The recital ended with a signature piece for the artist and the work which captured the audience in her gold medal success at the 2008 Montreal International Piano Competition, the second Rachmaninoff Sonata. Ms. Arghamanyan used the composer’s revised version (1931) and gave a volcanic performance, but perhaps without the last bit of sonic power. Newman has dead acoustics but is sufficiently small that even a slightly underplayed Rachmaninoff work has considerable impact. It’s a three-movement work but the pianist gave the impression of having only one, the drama of the opening and closing Allegro sections connected by a lyrical and pensive interlude. Here again Ms. Arghamanyan’s mastery was evident, making a super-romantic composition cohesive and telling. No one was left in their seats following the final forte crashes, and one wondered what the demanded encore could be after the sonic carnage of Rachmaninoff’s glorious finale.

It was a wise encore choice, the nostalgic Bach arrangement of his contemporary Alessandro Marcello’s Adagio from the Oboe Concerto in D, BWV 974. Here Ms. Arghamanyan lavished lovely pianistic colors, paired with virtually no tempo fluctuation and a staccato touch. It was a riveting reading.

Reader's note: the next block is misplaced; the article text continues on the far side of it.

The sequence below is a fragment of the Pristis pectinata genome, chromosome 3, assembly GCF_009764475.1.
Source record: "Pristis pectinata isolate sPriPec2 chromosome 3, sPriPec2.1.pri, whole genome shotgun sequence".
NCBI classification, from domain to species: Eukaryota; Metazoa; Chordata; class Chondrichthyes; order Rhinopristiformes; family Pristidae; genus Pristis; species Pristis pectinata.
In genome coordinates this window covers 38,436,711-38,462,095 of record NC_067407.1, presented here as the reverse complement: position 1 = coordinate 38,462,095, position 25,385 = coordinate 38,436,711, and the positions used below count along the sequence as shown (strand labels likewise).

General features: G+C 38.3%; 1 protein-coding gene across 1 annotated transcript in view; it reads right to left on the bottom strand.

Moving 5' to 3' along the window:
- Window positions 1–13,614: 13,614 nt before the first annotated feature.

The recital stands with the recent Santa Rosa piano concerts of Hamelin, Kuschnerova, Pompa-Baldi and Nakamatsu as radiant musical art. And Ms. Arghamanyan is just 20.

The reviewer is the Producer of Concerts Grand. Jim Burns and James Houle contributed to the review.

Marin pianist Kenn Gartner attended Ms. Arghamanyan's recital and submitted comments on the pianism:

I shall not discuss interpretation (one may surmise what the mature Nareh Arghamanyan will do) or repertoire; instead, I shall confine my remarks to the reasons why this performance was so successful.